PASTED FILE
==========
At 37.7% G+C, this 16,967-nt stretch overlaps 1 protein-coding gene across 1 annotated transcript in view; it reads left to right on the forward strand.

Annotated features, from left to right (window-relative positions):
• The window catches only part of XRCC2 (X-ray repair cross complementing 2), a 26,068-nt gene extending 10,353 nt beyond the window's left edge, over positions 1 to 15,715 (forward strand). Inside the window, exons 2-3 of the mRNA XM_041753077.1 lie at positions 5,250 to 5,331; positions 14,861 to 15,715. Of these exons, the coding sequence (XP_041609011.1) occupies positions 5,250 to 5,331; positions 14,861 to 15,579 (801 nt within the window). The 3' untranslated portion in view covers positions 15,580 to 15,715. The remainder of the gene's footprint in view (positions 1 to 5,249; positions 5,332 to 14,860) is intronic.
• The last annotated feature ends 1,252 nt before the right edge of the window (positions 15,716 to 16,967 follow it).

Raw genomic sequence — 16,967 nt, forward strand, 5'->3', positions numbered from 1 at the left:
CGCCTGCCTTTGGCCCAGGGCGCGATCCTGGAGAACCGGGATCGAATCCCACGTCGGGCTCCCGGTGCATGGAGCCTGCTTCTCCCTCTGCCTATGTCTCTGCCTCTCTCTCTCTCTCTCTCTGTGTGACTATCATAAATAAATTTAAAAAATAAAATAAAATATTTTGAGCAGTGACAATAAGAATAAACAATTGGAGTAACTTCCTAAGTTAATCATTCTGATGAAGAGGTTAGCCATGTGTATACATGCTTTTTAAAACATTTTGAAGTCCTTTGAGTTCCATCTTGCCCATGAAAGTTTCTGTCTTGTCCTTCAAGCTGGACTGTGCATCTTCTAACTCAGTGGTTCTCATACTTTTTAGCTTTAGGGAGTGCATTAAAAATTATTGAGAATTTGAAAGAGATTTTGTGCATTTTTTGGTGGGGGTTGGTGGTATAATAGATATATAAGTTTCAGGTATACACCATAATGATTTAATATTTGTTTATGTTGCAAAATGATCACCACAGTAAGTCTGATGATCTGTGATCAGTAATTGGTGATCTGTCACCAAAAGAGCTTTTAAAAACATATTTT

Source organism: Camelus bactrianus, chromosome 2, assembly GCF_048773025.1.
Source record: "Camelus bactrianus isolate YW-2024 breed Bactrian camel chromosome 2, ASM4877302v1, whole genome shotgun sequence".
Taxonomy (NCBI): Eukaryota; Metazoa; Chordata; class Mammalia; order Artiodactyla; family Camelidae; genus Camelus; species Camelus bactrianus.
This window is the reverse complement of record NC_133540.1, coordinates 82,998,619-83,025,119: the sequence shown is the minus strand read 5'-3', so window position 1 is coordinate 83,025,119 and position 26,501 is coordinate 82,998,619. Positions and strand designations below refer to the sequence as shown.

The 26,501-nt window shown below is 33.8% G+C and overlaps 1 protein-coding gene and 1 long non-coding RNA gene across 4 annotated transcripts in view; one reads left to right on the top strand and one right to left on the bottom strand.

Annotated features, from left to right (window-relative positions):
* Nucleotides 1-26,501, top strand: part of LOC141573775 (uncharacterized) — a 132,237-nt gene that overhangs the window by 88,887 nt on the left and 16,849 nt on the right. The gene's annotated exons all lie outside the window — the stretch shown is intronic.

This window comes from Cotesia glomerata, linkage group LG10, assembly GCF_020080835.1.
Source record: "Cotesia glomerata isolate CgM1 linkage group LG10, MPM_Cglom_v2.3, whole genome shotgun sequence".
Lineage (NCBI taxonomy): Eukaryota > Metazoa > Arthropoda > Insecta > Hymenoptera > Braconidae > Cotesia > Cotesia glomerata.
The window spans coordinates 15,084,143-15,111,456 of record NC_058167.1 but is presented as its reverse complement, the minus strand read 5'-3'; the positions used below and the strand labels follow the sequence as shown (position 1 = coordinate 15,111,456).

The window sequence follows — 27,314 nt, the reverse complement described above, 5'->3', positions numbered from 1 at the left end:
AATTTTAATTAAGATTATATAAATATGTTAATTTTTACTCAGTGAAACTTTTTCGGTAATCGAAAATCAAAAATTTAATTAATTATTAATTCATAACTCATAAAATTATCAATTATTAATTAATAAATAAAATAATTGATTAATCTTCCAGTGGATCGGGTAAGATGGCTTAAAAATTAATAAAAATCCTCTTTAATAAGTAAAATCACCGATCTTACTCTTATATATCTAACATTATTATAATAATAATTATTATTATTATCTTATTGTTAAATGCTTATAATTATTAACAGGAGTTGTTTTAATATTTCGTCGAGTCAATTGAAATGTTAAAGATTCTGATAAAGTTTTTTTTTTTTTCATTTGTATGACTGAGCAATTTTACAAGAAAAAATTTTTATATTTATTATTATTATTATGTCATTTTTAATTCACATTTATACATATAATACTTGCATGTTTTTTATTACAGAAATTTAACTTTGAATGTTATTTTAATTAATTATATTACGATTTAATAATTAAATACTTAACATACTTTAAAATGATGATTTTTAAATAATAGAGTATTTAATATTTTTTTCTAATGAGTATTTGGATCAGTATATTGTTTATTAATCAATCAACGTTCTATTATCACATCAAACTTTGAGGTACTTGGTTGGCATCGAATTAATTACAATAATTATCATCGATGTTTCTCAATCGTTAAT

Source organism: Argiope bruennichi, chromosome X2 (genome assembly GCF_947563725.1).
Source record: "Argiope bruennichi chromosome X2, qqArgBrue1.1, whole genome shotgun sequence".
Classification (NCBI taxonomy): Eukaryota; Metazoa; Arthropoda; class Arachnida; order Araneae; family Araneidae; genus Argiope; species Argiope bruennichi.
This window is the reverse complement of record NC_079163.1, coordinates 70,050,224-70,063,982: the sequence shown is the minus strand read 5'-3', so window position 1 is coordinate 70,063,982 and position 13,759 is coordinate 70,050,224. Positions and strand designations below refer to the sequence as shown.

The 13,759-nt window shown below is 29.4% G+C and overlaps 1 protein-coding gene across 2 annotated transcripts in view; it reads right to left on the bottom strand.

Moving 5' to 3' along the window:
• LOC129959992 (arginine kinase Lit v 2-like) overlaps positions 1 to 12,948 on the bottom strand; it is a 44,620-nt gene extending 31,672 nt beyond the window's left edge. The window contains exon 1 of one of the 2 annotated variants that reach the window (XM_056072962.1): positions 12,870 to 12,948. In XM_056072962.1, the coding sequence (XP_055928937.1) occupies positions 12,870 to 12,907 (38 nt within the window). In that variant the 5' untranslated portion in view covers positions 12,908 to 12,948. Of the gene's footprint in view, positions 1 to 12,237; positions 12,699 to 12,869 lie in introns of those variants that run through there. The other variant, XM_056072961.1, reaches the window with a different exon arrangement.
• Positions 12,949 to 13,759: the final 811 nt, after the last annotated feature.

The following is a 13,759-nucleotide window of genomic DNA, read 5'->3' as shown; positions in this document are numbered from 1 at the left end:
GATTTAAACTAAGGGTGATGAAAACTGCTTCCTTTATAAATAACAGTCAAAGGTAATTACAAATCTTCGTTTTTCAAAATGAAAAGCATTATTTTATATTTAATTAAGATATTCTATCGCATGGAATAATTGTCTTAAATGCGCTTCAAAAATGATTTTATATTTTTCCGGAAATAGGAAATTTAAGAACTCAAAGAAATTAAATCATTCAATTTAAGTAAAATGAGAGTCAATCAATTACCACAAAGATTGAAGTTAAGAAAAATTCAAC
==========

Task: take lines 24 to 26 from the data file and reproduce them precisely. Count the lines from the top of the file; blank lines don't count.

The 13,759-nt window shown below is 29.4% G+C and overlaps 1 protein-coding gene across 2 annotated transcripts in view; it reads right to left on the bottom strand.

Moving 5' to 3' along the window:
• LOC129959992 (arginine kinase Lit v 2-like) overlaps positions 1 to 12,948 on the bottom strand; it is a 44,620-nt gene extending 31,672 nt beyond the window's left edge. The window contains exon 1 of one of the 2 annotated variants that reach the window (XM_056072962.1): positions 12,870 to 12,948. In XM_056072962.1, the coding sequence (XP_055928937.1) occupies positions 12,870 to 12,907 (38 nt within the window). In that variant the 5' untranslated portion in view covers positions 12,908 to 12,948. Of the gene's footprint in view, positions 1 to 12,237; positions 12,699 to 12,869 lie in introns of those variants that run through there. The other variant, XM_056072961.1, reaches the window with a different exon arrangement.